A flow diagram illustrating the multicast backpressure method of the present invention is shown in FIG. 5. First, the multicast tags indicating the output queues on the ‘distribution list’ that are to receive the multicast traffic are established and maintained (step 80). If a backpressure signal is received from a particular port (step 82) then the multicast cell traffic to that output port only is disabled (step 84). Cell traffic continues to be sent to the non congested ports on the multicast distribution list (step 86).
A flow diagram illustrating the backpressure removal method of the present invention is shown in FIG. 6. When the congestion on an output port is removed, the backpressure signal is consequently also removed (step 90). When this occurs, multicast cell traffic is re-enabled to that particular port (step 92). Cell traffic then flows to all the non congested ports in the multicast group (step 94).
A diagram illustrating cell transmission from a multicast queue to a plurality of output queues using the method of the present invention is shown in FIG. 7. Initially, the source multicast queue 100 in port A sends cell traffic, e.g., cell Y, via the switching fabric 30 to the destination queues 102, 104, 106, 108 and 110 in ports B, C, D, E, and F, respectively, thus constituting the egress multicast cell traffic for that particular multicast connection.
The output queue 108 on port E eventually becomes congested and sends a backpressure signal 111 to the source multicast queue via the switching fabric. In response, the bit corresponding to the congested output queue is set to ‘0’ in the modified multicast tag associated with the source multicast queue thus dropping port E from the multicast destination list. The multicast cells are then sent to ports B, C, D and F only. If and when the congestion at the output queue in port E is relieved, the backpressure signal will be de-asserted and cell traffic will resume to port E.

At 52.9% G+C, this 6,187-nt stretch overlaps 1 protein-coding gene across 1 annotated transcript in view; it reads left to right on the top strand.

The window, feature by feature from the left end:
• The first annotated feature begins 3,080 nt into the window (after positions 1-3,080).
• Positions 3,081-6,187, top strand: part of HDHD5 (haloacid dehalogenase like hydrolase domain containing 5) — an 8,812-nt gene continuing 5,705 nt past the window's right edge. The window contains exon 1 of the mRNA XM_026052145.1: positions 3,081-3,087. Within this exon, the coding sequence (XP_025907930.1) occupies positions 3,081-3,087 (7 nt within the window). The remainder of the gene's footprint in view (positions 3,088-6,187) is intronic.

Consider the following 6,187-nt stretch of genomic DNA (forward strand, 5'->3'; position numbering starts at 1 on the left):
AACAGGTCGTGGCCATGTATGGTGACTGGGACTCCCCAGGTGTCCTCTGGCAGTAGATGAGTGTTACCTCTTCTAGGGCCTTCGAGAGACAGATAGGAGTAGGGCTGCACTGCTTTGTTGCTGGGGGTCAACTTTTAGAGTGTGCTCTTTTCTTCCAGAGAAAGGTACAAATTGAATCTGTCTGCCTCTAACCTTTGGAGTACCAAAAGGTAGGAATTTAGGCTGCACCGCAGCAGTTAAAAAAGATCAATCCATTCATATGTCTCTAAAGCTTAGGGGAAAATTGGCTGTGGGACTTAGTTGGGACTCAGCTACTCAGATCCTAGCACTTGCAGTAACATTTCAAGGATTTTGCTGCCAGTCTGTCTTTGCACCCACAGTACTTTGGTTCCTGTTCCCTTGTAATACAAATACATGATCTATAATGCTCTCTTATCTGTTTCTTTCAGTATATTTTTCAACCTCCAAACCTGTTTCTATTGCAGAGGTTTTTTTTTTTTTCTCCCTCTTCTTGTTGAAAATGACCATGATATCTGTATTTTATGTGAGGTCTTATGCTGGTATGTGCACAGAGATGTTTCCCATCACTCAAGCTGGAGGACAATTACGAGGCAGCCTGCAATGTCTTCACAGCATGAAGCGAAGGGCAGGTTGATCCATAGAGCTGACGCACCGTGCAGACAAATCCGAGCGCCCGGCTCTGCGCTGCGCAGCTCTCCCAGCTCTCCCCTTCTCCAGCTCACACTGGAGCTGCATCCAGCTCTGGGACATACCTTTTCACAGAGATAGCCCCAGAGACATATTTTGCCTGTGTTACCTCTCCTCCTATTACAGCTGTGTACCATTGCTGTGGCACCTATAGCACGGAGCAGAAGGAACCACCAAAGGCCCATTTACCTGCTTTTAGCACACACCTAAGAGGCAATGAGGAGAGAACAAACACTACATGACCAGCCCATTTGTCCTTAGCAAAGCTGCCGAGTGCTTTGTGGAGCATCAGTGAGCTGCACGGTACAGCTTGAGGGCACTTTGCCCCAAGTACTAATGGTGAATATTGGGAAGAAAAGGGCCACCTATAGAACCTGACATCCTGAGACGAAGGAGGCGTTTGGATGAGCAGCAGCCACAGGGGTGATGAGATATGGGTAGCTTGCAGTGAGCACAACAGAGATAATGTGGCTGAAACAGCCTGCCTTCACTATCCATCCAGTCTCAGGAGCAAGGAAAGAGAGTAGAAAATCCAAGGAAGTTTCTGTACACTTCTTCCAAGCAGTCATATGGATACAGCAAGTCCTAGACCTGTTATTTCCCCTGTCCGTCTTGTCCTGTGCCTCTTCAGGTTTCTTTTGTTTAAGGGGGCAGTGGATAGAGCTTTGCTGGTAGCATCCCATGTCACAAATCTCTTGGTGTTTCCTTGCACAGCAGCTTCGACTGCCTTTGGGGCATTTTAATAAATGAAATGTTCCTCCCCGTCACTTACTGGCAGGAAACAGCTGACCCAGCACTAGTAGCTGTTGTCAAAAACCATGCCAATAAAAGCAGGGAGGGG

In addition, the software in the switch and/or the attached device can have knowledge of the type of application associated with the connection. If the application is more sensitive to time delays but less sensitive to 100% data delivery, e.g., applications such as voice and video that utilize UDP over IP, then the features provided by the present invention can be enabled. Otherwise, they can be disabled for that particular connection. For example, the CAC within the switch (for ATM switches) can control whether this feature is enabled or disabled on a call by call basis. If the feature is to be disabled, the bits in the backpressure information bits field 72 (FIG. 4) can be set to ‘0’ thus not effecting the bits in the multicast tag 70. If the feature is enabled, the bits in the backpressure information field are permitted to be set to other than ‘0’ thus indicating that one or more ports are full.
While the invention has been described with respect to a limited number of embodiments, it will be appreciated that many variations, modifications and other applications of the invention may be made.
|Cited Patent||Filing date||Publication date||Applicant||Title|
|US4823338||Aug 3, 1987||Apr 18, 1989||American Telephone And Telegraph Company||Virtual local area network|